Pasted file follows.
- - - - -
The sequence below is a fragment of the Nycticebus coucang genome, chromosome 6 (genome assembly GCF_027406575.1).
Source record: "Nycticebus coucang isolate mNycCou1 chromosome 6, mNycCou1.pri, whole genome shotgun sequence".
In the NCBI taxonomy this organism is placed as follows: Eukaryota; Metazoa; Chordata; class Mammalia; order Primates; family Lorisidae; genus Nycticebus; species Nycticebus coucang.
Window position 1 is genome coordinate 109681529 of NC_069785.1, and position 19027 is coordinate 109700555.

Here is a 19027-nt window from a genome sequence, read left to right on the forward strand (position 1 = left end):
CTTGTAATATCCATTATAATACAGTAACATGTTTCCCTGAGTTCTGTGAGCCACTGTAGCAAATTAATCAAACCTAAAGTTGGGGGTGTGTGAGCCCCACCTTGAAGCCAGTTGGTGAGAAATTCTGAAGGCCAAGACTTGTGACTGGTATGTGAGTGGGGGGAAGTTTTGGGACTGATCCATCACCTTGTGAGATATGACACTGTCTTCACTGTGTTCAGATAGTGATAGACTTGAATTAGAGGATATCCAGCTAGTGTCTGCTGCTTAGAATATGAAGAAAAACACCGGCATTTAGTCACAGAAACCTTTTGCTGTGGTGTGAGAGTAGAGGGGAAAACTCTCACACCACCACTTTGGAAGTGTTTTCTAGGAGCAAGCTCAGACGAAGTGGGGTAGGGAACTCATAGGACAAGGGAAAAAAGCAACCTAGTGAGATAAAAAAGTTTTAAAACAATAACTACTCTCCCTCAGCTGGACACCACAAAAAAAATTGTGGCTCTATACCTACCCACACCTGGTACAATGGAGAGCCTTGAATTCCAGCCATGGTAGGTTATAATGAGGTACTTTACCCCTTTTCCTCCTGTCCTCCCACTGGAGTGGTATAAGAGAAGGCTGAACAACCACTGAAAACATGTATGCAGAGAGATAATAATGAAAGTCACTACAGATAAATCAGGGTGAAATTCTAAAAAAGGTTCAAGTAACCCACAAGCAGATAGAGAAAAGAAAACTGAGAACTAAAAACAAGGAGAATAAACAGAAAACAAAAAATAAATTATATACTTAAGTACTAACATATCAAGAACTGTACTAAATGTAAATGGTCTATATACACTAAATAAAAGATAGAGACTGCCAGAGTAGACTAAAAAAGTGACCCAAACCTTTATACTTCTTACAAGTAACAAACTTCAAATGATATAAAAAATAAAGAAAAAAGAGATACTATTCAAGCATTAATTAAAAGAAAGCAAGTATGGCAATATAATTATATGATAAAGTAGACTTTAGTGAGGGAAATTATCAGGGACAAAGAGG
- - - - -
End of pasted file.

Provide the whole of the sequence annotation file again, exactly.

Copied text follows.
The sequence below is a fragment of the Nycticebus coucang genome, chromosome 6 (genome assembly GCF_027406575.1).
Source record: "Nycticebus coucang isolate mNycCou1 chromosome 6, mNycCou1.pri, whole genome shotgun sequence".
In the NCBI taxonomy this organism is placed as follows: Eukaryota; Metazoa; Chordata; class Mammalia; order Primates; family Lorisidae; genus Nycticebus; species Nycticebus coucang.
Window position 1 is genome coordinate 109681529 of NC_069785.1, and position 19027 is coordinate 109700555.

Here is a 19027-nt window from a genome sequence, read left to right on the forward strand (position 1 = left end):
CTTGTAATATCCATTATAATACAGTAACATGTTTCCCTGAGTTCTGTGAGCCACTGTAGCAAATTAATCAAACCTAAAGTTGGGGGTGTGTGAGCCCCACCTTGAAGCCAGTTGGTGAGAAATTCTGAAGGCCAAGACTTGTGACTGGTATGTGAGTGGGGGGAAGTTTTGGGACTGATCCATCACCTTGTGAGATATGACACTGTCTTCACTGTGTTCAGATAGTGATAGACTTGAATTAGAGGATATCCAGCTAGTGTCTGCTGCTTAGAATATGAAGAAAAACACCGGCATTTAGTCACAGAAACCTTTTGCTGTGGTGTGAGAGTAGAGGGGAAAACTCTCACACCACCACTTTGGAAGTGTTTTCTAGGAGCAAGCTCAGACGAAGTGGGGTAGGGAACTCATAGGACAAGGGAAAAAAGCAACCTAGTGAGATAAAAAAGTTTTAAAACAATAACTACTCTCCCTCAGCTGGACACCACAAAAAAAATTGTGGCTCTATACCTACCCACACCTGGTACAATGGAGAGCCTTGAATTCCAGCCATGGTAGGTTATAATGAGGTACTTTACCCCTTTTCCTCCTGTCCTCCCACTGGAGTGGTATAAGAGAAGGCTGAACAACCACTGAAAACATGTATGCAGAGAGATAATAATGAAAGTCACTACAGATAAATCAGGGTGAAATTCTAAAAAAGGTTCAAGTAACCCACAAGCAGATAGAGAAAAGAAAACTGAGAACTAAAAACAAGGAGAATAAACAGAAAACAAAAAATAAATTATATACTTAAGTACTAACATATCAAGAACTGTACTAAATGTAAATGGTCTATATACACTAAATAAAAGATAGAGACTGCCAGAGTAGACTAAAAAAGTGACCCAAACCTTTATACTTCTTACAAGTAACAAACTTCAAATGATATAAAAAATAAAGAAAAAAGAGATACTATTCAAGCATTAATTAAAAGAAAGCAAGTATGGCAATATAATTATATGATAAAGTAGACTTTAGTGAGGGAAATTATCAGGGACAAAGAGG